CWE will continue its efforts to end IDNR’s persistent abuse of the Emergency Rule process – deliberate agency acts that serve to nullify both the law and IDNR’s directive for public land stewardship.

[i] IDNR has improperly used the Emergency Rule process to grant privately licensed hunters and trappers access to Indiana State Parks, historic sites, and reservoir properties for more than ten years. This blog post, however, is focused specifically on the malfeasance surrounding the rifle-deer-hunting statute.

[ii] IDNR has yet to provide any discovery in this litigation or answer CWE’s initial or first amended complaint. One would reasonably believe if CWE’s allegations were untrue and the agency possessed the evidence to defend this case on the merits, IDNR would quickly and willingly offer the evidence to dispose of this case.

[iii] Deer hunting seasons span 4 ½ - 5 months annually.

AN “EMERGENCY” RULE FOR POLITICAL CONVENIENCE

On November 3rd, 2017, Indiana Department of Natural Resources (“IDNR”) issued an Emergency Rule (“ER”) to abolish current state law that serves to prohibit rifle use on public property (state and federal land). This agency action follows widely published media reports about a “mistake” in recently adopted legislation (H.B. 1415) authored by Rep. Sean Eberhard, R-Shelbyville that limits rifle use to private lands.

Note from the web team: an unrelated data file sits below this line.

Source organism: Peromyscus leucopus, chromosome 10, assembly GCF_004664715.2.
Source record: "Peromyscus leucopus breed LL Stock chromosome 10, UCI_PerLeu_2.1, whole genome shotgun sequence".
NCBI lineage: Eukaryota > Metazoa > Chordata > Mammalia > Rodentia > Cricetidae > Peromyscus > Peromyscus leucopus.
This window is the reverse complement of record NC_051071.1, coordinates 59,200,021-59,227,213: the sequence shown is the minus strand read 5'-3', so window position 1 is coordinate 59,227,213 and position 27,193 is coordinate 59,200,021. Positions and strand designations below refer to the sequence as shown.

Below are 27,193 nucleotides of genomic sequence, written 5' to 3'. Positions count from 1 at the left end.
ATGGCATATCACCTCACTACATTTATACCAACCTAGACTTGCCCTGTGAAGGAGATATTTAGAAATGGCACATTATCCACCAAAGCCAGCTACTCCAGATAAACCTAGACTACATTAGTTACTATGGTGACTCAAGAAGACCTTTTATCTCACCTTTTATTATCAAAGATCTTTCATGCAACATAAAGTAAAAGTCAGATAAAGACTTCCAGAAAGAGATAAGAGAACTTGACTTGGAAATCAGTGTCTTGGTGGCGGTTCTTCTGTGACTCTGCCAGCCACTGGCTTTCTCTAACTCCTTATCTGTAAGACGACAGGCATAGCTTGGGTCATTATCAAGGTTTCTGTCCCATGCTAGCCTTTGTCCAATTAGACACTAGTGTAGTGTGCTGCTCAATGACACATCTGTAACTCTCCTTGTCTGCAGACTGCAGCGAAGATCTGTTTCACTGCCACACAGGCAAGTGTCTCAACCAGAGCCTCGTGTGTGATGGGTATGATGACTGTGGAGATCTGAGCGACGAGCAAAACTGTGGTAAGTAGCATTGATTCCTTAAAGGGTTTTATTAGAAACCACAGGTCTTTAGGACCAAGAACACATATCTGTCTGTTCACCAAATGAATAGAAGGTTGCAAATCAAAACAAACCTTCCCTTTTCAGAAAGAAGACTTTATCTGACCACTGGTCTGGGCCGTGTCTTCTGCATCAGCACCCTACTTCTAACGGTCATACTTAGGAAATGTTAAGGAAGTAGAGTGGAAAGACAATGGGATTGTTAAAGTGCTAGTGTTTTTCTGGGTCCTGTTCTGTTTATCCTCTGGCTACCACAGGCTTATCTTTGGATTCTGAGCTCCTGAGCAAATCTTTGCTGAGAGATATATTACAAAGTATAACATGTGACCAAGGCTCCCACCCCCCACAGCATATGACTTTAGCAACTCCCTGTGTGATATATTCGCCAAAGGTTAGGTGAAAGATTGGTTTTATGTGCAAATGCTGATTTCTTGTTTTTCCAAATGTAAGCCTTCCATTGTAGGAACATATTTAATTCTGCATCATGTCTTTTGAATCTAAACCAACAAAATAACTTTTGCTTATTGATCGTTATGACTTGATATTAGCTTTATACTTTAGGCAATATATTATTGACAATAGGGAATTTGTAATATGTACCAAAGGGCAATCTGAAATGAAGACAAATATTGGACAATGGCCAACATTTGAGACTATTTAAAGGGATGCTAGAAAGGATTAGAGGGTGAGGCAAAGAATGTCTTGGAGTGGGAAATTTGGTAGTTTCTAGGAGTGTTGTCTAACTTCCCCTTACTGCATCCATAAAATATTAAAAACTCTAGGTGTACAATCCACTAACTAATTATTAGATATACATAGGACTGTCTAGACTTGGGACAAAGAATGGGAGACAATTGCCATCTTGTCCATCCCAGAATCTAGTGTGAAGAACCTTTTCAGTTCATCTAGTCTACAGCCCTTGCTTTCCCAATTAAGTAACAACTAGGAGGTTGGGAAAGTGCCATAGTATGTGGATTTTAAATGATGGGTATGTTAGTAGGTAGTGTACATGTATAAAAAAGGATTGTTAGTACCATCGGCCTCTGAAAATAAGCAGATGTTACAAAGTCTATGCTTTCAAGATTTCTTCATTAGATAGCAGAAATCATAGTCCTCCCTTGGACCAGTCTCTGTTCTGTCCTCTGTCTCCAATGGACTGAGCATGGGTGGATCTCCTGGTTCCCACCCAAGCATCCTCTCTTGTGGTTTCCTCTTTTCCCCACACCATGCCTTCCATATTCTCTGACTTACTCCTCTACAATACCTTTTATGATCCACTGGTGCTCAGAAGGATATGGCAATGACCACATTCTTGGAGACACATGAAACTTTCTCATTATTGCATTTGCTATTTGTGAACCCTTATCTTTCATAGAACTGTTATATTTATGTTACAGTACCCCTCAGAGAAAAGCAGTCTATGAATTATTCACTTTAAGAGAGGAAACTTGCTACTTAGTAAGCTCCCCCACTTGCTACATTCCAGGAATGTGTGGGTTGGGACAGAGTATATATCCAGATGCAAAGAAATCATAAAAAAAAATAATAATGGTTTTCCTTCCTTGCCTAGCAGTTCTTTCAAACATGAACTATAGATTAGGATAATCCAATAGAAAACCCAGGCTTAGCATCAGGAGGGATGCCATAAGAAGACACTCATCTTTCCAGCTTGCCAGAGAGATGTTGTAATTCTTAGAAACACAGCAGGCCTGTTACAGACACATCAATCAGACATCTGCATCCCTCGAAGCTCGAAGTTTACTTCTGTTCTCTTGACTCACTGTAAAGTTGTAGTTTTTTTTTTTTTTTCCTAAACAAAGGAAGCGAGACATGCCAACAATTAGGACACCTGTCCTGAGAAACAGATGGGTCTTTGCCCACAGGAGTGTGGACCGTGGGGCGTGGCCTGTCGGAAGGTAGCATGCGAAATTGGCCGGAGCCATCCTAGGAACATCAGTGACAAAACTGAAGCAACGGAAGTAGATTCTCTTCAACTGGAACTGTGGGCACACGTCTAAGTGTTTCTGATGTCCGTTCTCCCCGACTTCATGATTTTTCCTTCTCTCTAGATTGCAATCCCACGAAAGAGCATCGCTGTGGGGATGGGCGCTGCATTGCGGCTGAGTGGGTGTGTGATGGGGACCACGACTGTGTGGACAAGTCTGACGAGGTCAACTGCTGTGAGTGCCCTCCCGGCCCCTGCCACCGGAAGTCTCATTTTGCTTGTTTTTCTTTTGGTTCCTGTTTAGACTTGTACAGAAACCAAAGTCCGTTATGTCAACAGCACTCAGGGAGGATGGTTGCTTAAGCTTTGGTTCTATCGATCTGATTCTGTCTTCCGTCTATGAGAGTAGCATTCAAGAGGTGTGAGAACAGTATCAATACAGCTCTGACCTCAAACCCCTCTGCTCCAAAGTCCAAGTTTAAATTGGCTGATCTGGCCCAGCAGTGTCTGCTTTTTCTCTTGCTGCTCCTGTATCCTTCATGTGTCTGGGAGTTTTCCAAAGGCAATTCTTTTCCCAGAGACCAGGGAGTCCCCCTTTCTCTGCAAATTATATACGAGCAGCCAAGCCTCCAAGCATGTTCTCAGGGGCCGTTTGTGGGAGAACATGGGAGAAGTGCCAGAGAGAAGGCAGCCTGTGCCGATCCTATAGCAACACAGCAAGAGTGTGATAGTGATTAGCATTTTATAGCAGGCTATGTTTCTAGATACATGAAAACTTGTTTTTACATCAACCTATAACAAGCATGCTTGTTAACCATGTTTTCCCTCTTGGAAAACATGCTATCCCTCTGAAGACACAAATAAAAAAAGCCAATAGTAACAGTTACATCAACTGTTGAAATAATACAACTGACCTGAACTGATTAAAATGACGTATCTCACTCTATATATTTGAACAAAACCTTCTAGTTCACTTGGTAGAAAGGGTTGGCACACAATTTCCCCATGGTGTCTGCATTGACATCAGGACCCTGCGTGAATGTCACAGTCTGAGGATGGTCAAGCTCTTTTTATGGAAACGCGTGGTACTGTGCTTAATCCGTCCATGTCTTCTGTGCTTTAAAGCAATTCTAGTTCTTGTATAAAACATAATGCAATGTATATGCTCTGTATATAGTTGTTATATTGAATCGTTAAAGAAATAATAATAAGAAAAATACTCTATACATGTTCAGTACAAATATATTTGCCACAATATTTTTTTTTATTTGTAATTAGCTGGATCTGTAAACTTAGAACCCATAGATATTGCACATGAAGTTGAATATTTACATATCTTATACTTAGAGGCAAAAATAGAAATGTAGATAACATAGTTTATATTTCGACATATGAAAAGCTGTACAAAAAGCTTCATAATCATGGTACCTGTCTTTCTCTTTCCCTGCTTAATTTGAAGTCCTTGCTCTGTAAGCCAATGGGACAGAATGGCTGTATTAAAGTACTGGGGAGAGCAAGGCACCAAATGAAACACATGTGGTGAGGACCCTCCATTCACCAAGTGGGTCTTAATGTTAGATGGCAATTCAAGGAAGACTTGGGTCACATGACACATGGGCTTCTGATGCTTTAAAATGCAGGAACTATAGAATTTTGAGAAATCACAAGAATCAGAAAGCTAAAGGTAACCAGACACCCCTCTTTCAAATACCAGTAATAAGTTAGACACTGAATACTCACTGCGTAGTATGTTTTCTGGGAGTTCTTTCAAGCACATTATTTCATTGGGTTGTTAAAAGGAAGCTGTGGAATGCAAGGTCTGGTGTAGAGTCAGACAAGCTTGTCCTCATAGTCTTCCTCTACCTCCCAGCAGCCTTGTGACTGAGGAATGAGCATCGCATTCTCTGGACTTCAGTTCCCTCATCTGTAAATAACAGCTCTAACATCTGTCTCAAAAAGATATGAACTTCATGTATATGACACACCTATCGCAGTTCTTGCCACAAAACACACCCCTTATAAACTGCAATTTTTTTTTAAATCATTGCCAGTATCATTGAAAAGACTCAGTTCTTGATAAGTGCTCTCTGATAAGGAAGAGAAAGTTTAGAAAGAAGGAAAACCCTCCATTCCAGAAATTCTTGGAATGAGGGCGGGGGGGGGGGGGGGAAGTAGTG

Source: Express photo by Pradeep Yadav

Source: Express photo by Pradeep Yadav

The ER has not yet been published in the Indiana Register, but according to IDNR’s Daily Digest Bulletin, states:

“Rifle cartridges that were allowed in previous years on public land for deer hunting are allowed on public land again this year during the deer firearms season, the reduction zone season (in zones where local ordinances allow the use of a firearm), special hunts on other public lands such as State Parks and National Wildlife Refuges, and special antlerless season.” (emphasis added)

However, as the Indiana Law Blog reported, the 2017 legislation was not actually to blame for the rifle use restriction. This amendment did not alter the language that limited the use of rifles to private property. Rather, the limitation (I.C. § 14-22-2-8(b)(1), “The use of a rifle is permitted only on privately owned land”) was added in 2016. Regardless,  

“Deer hunting with rifles was permitted on public property during the 2016 deer season despite the statutory prohibition simply because no one noticed the 2016 change.”

Eager to remedy the mishap in time for deer hunting season, IDNR has turned to the temporary “emergency” rule process as a “quick fix.” The ER evidently enables the agency to thumb its nose at the legislature, or more importantly, the will of the people. This temporary rule making process apparently allows IDNR to subvert the General Assembly with a simple stroke of the pen.

One must reasonably question the validity of this legal maneuver and how a purely political issue could possibly qualify as an emergency situation.

But you won...why are you appealing?